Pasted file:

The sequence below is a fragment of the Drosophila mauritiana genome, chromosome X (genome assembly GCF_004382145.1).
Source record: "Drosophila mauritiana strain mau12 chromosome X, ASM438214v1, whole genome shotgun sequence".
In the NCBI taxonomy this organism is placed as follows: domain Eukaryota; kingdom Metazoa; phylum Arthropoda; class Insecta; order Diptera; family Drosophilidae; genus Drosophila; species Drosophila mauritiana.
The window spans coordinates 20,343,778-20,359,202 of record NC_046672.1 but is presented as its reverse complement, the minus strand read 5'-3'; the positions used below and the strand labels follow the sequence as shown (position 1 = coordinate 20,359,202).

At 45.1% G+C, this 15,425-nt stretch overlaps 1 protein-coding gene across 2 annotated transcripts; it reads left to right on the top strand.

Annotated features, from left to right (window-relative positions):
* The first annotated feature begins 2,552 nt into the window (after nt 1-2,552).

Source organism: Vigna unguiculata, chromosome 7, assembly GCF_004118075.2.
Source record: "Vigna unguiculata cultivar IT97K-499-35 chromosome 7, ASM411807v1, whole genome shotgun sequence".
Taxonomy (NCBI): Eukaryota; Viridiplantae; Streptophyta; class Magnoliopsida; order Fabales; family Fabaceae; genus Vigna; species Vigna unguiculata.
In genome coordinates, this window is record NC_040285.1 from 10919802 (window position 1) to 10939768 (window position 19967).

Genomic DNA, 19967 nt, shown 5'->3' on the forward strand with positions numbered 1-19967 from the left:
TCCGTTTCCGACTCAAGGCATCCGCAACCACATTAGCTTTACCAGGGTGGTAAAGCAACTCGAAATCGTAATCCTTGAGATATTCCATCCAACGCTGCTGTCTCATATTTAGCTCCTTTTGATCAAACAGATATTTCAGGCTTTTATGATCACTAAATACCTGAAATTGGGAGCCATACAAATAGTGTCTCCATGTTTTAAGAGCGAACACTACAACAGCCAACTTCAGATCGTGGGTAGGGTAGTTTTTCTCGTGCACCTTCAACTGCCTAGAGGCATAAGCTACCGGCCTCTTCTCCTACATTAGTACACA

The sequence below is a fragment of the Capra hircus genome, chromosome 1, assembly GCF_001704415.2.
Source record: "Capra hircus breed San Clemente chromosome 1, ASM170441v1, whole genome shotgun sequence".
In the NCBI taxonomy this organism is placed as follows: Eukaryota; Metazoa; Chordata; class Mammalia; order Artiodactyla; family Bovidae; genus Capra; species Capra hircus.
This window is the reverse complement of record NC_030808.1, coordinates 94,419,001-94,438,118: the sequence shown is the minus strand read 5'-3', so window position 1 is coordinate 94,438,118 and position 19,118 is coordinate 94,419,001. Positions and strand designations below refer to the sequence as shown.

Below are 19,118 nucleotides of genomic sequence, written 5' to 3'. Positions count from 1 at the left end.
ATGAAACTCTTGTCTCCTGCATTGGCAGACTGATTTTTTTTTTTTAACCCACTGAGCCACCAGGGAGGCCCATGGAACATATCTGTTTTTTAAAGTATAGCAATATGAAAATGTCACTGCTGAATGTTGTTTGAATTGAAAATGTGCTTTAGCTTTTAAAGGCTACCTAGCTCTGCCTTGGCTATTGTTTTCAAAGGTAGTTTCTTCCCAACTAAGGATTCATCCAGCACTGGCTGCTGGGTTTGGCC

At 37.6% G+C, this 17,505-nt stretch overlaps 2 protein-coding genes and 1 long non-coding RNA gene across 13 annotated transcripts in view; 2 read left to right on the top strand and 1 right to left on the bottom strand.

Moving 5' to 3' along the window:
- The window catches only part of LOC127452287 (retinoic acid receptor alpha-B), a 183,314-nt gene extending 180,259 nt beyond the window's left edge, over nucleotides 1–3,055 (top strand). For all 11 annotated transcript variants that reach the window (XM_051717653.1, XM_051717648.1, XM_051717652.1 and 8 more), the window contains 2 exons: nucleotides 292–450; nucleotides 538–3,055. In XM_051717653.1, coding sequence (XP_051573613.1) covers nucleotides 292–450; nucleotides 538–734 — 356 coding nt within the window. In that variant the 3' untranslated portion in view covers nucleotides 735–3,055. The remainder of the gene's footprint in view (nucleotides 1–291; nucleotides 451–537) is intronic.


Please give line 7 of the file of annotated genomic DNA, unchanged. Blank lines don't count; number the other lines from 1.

* The first annotated feature begins 2,552 nt into the window (after nt 1-2,552).